In many cases the marital residence is one of the most valuable assets of a divorcing couple’s estate. Now more than ever couples who are separating are faced with difficult decisions regarding what to do with their marital residence. Traditional options like immediately selling the marital residence or having one party buy the other party out may not be possible or desirable given current economic conditions. Accordingly, some parties are electing to hold on to the marital residence as tenants in common and wait for the market to recover. In such cases, it is important for the parties to understand the responsibilities and potential tax ramifications.
There may be serious capital gains ramifications depending upon the timing and circumstances of a future sale or transfer. In order to exempt up to $250,000.00 of capital gains (or up to $500,000.00 if you are married filing joint), you must satisfy the ownership and use tests. In order to satisfy the ownership and use tests, a party must have owned the home and lived in the home as their principle residence for at least two years during the five year period ending on the date of the sale. Therefore, if Husband and Wife separate and sell their marital residence quickly, they may both still satisfy the ownership and use tests. Assume Husband and Wife purchase property as tenants by the entirety and use this property as their principle residence for two years before Husband moves out and the parties separate. If they sell the marital residence quickly and are still married on the last day of the tax year they both still meet the ownership and use tests and can exempt up to $500,000.00 of capital gains if they file a joint married return.
The treatment of capital gains tax can be drastically different if sale of the property is delayed. Assume that Husband and Wife divorce but continue to own the former marital residence as tenants in common. Following the parties’ separation, Wife lives in the residence for three and a half years prior to its sale. Since they continue to own the property as tenants in common, the gain is reported with each party receiving fifty percent. However, Husband no longer satisfies the use test and will not qualify for the up to $250,000.00 exemption.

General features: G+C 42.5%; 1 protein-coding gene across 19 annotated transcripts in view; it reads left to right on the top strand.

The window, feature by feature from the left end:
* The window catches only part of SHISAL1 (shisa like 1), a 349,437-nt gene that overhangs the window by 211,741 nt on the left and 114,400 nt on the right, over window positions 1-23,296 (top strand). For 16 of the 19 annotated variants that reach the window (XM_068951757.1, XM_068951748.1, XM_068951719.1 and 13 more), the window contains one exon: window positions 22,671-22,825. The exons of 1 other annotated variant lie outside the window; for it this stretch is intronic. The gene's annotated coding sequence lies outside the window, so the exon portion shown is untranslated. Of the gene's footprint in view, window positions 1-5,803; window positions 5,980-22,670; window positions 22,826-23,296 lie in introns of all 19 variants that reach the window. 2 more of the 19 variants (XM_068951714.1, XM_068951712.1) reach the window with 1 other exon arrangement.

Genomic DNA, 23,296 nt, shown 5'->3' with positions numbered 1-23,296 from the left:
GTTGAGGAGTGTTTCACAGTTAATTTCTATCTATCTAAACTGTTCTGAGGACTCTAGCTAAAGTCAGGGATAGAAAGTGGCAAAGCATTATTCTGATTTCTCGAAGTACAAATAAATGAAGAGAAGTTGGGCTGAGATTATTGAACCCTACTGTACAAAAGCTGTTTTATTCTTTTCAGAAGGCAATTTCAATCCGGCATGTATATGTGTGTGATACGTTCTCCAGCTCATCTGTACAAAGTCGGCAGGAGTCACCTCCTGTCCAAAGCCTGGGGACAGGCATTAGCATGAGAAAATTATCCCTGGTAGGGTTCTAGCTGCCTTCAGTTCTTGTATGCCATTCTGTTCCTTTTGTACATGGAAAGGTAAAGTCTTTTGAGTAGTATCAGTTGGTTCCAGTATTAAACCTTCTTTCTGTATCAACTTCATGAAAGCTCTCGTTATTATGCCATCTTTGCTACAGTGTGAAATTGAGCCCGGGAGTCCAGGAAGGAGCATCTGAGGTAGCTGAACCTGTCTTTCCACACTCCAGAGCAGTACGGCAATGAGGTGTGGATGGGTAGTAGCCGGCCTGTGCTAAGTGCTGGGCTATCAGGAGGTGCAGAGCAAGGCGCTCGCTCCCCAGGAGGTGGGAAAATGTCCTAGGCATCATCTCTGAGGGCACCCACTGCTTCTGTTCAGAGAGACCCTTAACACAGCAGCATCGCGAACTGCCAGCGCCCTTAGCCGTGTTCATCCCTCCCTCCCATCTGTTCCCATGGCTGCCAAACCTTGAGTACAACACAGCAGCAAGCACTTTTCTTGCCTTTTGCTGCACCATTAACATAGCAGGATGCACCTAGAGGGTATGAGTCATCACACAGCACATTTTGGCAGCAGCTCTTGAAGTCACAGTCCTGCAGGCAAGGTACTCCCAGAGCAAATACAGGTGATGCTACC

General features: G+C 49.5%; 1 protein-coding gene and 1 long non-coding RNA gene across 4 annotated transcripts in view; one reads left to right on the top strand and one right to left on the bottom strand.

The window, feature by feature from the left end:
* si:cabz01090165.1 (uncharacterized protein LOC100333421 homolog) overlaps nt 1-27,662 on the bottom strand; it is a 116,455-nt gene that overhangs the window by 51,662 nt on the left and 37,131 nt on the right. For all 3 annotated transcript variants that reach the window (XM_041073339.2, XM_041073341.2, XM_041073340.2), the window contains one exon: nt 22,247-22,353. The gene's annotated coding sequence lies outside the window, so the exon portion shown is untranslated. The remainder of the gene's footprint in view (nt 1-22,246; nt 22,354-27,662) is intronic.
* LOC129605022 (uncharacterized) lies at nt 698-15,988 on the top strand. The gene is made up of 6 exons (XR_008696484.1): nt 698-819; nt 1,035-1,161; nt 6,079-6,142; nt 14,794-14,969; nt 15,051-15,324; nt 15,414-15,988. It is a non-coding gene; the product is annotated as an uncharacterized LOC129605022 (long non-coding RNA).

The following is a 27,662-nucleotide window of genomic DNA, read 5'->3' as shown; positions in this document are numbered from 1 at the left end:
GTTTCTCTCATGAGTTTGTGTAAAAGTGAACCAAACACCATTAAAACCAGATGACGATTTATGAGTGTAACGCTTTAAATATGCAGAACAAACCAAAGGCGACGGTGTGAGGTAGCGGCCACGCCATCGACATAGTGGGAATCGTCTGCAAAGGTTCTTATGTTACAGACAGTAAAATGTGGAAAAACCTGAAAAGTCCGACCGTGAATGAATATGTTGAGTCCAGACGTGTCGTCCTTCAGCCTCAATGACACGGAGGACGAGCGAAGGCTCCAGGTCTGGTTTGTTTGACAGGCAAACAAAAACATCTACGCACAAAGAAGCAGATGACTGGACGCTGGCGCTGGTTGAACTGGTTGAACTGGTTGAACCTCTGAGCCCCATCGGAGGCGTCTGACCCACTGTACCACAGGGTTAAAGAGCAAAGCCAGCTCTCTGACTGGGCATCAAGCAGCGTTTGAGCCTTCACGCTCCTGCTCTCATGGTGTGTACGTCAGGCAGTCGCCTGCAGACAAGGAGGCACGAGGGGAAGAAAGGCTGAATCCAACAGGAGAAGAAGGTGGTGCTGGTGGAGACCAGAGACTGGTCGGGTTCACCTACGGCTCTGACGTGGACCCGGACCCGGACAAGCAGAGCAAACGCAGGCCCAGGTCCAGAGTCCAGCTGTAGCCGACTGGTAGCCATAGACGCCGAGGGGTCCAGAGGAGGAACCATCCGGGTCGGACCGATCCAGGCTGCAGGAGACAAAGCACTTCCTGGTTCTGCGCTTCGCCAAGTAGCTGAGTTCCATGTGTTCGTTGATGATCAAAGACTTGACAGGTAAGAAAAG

The above is just one example of the many tax ramifications which couples may face when deciding what to do with their former marital residence. Accordingly, prior to the sale or transfer of real property you are strongly advised to seek advice from an attorney as well as an accountant with experience dealing with these issues.
You can reach Raleigh Divorce Lawyer Cathy Hunt at CHunt@gwhlaw.com.
For more information contact: Raleigh, North Carolina Family Law Firm, Gailor & Hunt at 1101 Haynes Street, Suite 201, Raleigh, N.C. 27604. Tel: 919-670-2925 or go to http://www.gailorwallis.com
Disclaimer: The information contained in this article is intended as a general guide and is not to be used as legal advice by Gailor & Hunt, PLLC. Whether or not you may be entitled to take action in regard to the information addressed in this article can only be determined after a thorough review of the facts and circumstances of your case. You may contact North Carolina Family Lawyers Gailor & Hunt, PLLC, a full service divorce law firm, at 919-670-2925 or 910-509-7223.